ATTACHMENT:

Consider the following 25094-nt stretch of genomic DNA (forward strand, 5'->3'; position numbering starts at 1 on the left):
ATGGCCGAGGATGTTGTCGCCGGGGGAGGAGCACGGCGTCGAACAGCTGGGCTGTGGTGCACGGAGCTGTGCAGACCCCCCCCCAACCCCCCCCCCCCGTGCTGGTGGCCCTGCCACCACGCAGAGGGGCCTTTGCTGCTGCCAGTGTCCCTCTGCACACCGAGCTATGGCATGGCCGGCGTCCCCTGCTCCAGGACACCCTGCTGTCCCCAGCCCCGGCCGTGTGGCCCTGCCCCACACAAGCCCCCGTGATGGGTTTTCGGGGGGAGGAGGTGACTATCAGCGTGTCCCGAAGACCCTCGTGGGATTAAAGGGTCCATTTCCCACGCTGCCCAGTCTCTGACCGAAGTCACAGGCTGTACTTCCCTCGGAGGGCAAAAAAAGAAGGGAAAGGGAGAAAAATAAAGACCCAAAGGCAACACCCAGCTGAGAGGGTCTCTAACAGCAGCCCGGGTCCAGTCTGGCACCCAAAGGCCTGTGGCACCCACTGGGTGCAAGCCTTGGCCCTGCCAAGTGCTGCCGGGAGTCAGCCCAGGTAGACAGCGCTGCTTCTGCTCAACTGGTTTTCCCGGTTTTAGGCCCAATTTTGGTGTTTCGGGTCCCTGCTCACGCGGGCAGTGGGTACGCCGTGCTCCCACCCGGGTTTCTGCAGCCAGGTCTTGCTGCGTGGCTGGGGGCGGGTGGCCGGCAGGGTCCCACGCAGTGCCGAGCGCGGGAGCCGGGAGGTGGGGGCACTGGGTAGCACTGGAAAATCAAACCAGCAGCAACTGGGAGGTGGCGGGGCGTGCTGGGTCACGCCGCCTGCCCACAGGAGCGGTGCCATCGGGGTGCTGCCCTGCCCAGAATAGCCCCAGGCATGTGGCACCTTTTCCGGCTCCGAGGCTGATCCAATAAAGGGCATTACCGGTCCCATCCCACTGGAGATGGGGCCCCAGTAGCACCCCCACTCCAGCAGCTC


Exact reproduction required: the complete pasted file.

Consider the following 25094-nt stretch of genomic DNA (forward strand, 5'->3'; position numbering starts at 1 on the left):
ATGGCCGAGGATGTTGTCGCCGGGGGAGGAGCACGGCGTCGAACAGCTGGGCTGTGGTGCACGGAGCTGTGCAGACCCCCCCCCAACCCCCCCCCCCCGTGCTGGTGGCCCTGCCACCACGCAGAGGGGCCTTTGCTGCTGCCAGTGTCCCTCTGCACACCGAGCTATGGCATGGCCGGCGTCCCCTGCTCCAGGACACCCTGCTGTCCCCAGCCCCGGCCGTGTGGCCCTGCCCCACACAAGCCCCCGTGATGGGTTTTCGGGGGGAGGAGGTGACTATCAGCGTGTCCCGAAGACCCTCGTGGGATTAAAGGGTCCATTTCCCACGCTGCCCAGTCTCTGACCGAAGTCACAGGCTGTACTTCCCTCGGAGGGCAAAAAAAGAAGGGAAAGGGAGAAAAATAAAGACCCAAAGGCAACACCCAGCTGAGAGGGTCTCTAACAGCAGCCCGGGTCCAGTCTGGCACCCAAAGGCCTGTGGCACCCACTGGGTGCAAGCCTTGGCCCTGCCAAGTGCTGCCGGGAGTCAGCCCAGGTAGACAGCGCTGCTTCTGCTCAACTGGTTTTCCCGGTTTTAGGCCCAATTTTGGTGTTTCGGGTCCCTGCTCACGCGGGCAGTGGGTACGCCGTGCTCCCACCCGGGTTTCTGCAGCCAGGTCTTGCTGCGTGGCTGGGGGCGGGTGGCCGGCAGGGTCCCACGCAGTGCCGAGCGCGGGAGCCGGGAGGTGGGGGCACTGGGTAGCACTGGAAAATCAAACCAGCAGCAACTGGGAGGTGGCGGGGCGTGCTGGGTCACGCCGCCTGCCCACAGGAGCGGTGCCATCGGGGTGCTGCCCTGCCCAGAATAGCCCCAGGCATGTGGCACCTTTTCCGGCTCCGAGGCTGATCCAATAAAGGGCATTACCGGTCCCATCCCACTGGAGATGGGGCCCCAGTAGCACCCCCACTCCAGCAGCTC